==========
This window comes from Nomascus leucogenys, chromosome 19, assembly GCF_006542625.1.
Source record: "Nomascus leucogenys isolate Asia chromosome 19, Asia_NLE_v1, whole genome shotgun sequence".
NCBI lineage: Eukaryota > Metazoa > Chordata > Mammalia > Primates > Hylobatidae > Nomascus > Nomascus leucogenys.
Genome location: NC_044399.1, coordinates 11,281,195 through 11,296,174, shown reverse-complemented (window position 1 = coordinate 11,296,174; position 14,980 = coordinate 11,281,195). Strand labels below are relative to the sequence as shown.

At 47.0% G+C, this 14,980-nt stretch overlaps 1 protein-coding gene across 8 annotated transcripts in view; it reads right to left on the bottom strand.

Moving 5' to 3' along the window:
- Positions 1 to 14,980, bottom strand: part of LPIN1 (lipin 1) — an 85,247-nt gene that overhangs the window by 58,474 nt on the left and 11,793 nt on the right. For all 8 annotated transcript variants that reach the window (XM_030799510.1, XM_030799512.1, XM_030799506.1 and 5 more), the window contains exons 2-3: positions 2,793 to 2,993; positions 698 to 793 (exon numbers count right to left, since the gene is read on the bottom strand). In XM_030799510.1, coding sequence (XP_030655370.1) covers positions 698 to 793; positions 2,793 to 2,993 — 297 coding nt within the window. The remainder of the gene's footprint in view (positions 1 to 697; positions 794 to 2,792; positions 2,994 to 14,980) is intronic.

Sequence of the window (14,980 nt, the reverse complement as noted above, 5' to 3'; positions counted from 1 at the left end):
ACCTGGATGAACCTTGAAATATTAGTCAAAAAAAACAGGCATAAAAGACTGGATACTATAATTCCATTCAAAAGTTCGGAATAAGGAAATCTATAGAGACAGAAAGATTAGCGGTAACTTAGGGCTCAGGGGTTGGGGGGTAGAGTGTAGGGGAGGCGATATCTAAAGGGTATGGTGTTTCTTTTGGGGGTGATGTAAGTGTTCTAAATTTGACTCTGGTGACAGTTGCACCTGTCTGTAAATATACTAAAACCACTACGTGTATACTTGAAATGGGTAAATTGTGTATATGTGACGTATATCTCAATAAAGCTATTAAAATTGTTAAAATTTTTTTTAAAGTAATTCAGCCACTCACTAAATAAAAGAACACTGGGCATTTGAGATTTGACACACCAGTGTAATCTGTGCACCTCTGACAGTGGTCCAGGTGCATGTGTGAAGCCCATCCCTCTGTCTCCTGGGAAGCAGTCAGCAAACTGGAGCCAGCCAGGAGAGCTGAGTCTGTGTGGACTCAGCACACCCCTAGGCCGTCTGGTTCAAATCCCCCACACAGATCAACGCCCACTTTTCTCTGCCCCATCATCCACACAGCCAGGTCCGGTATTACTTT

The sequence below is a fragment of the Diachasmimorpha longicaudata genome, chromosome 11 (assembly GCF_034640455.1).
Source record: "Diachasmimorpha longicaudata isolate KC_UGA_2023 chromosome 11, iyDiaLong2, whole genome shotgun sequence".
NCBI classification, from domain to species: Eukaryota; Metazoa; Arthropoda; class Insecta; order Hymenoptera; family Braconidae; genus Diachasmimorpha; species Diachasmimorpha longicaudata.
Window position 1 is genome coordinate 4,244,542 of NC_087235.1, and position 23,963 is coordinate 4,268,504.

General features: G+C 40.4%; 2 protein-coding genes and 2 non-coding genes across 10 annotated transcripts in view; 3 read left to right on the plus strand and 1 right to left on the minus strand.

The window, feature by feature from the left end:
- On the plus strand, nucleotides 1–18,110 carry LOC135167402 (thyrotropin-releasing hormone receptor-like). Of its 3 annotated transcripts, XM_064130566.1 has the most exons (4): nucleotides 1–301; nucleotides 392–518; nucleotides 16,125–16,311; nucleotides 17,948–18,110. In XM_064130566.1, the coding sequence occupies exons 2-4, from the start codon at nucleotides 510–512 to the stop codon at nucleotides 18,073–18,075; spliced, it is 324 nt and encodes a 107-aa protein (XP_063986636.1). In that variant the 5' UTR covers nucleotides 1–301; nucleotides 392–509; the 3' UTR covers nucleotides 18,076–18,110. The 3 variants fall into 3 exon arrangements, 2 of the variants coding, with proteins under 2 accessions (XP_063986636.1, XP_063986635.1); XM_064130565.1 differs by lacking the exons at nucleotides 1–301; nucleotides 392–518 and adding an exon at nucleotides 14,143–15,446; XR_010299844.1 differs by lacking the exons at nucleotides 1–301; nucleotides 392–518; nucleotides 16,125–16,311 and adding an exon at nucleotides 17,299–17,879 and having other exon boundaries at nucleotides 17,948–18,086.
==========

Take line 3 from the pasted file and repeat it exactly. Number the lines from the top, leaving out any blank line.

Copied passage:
NCBI lineage: Eukaryota > Metazoa > Chordata > Mammalia > Primates > Hylobatidae > Nomascus > Nomascus leucogenys.